The sporting world has been thrown into calamity since the rise of the coronavirus. From European football to the NBA, leading organisations and nations governments have been forced to halt their ongoing competitions. Now the problem has presented itself onto our shores as the NRL season commenced over the past weekend.
“An Australia without rugby league is not Australia”, said ARLC Chairman Peter V’landys as the code faces a harsh, troubling period. If the NRL were to stop it could be viewed as a huge catastrophe as financially the sport doesn’t have the funds to survive.
The governing body has come under criticism for ignoring the pleas of foundation commission member Gary Pembertonin 2012 that $50 million should be saved yearly should an event such as now occur.
Instead of a safety net of $400-450 million, newly appointed chairman V’landys admitted to NRL 360 that there was only $70-80 million in the bank.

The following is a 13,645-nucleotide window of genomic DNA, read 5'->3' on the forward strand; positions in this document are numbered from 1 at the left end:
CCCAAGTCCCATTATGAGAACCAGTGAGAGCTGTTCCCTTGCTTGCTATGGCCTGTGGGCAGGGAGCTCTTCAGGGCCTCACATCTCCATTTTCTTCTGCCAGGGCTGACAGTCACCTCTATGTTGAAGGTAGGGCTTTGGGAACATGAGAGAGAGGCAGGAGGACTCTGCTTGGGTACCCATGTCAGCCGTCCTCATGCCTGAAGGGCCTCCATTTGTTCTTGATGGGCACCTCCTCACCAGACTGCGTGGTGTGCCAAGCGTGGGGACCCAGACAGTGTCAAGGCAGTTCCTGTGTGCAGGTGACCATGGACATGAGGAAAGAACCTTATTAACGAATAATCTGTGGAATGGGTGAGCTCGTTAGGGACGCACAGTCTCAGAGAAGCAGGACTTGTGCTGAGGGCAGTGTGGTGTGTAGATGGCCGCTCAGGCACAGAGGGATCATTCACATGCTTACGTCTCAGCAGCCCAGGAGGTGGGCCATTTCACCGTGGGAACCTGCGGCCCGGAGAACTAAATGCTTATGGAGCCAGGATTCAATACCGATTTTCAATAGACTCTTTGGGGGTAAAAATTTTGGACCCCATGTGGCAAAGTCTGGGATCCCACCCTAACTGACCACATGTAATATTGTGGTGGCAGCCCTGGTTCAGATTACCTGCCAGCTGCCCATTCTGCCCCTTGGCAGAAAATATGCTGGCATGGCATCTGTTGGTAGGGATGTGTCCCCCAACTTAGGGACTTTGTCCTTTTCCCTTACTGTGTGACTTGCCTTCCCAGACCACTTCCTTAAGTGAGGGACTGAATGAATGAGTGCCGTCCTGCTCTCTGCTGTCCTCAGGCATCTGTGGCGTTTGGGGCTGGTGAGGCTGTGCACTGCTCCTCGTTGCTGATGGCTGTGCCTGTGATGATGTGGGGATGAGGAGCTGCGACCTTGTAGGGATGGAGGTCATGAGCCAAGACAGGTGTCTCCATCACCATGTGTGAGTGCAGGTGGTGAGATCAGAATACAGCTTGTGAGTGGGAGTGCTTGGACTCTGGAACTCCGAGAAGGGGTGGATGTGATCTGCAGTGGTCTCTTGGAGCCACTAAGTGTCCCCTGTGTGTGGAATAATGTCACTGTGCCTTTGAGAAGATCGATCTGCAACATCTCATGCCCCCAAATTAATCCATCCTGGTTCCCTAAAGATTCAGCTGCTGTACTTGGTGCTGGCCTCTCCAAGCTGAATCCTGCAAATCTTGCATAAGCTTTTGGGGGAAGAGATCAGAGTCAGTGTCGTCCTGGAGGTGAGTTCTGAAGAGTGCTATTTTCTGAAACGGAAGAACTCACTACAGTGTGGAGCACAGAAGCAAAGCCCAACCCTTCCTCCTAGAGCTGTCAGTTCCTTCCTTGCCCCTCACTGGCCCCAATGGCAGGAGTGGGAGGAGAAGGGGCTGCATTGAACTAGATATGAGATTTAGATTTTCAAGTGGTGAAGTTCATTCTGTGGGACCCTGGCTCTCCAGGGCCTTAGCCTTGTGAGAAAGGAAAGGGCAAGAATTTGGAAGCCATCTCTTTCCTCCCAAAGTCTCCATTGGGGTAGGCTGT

The A-League and AFL have announced that their seasons will be played behind closed doors, whilst Super Rugby has stopped completely.
Rugby league also plans to go into lock down stadiums from this weekend after Prime Minister Scott Morrison called a halt to mass gatherings of over 500 people.
The competition is willing to keep it that way until the situation either improves or worsens, although such a solution has not proven to be simple with more major hurdles being thrown at the NRL.
The governments of New Zealand and Australia put into effect policies forcing new arrivals into 14 days of quarantine regardless of their citizenship status.
Now the New Zealand Warriors have had their season completely impacted as they face the daunting prospect of leaving their family, friends and home behind and forcibly based in Australia for the foreseeable future.
The men across the Tasman will play their relocated game against Canberra Raiders this coming weekend on the Gold Coast and have reportedly vowed to stick it out as long as they must.
The ARLC has called on the government for support during these troubling times as Morrison’s cabinet deals with their economic stimulus package. Without government financial aid, the sport's leaders insist the crisis could see the competition draw its final breaths.
Currently, the main goal for the NRL is to continue behind closed doors though as the coronavirus does spread, only more questions will be asked than answers provided.
Uncertain times ahead.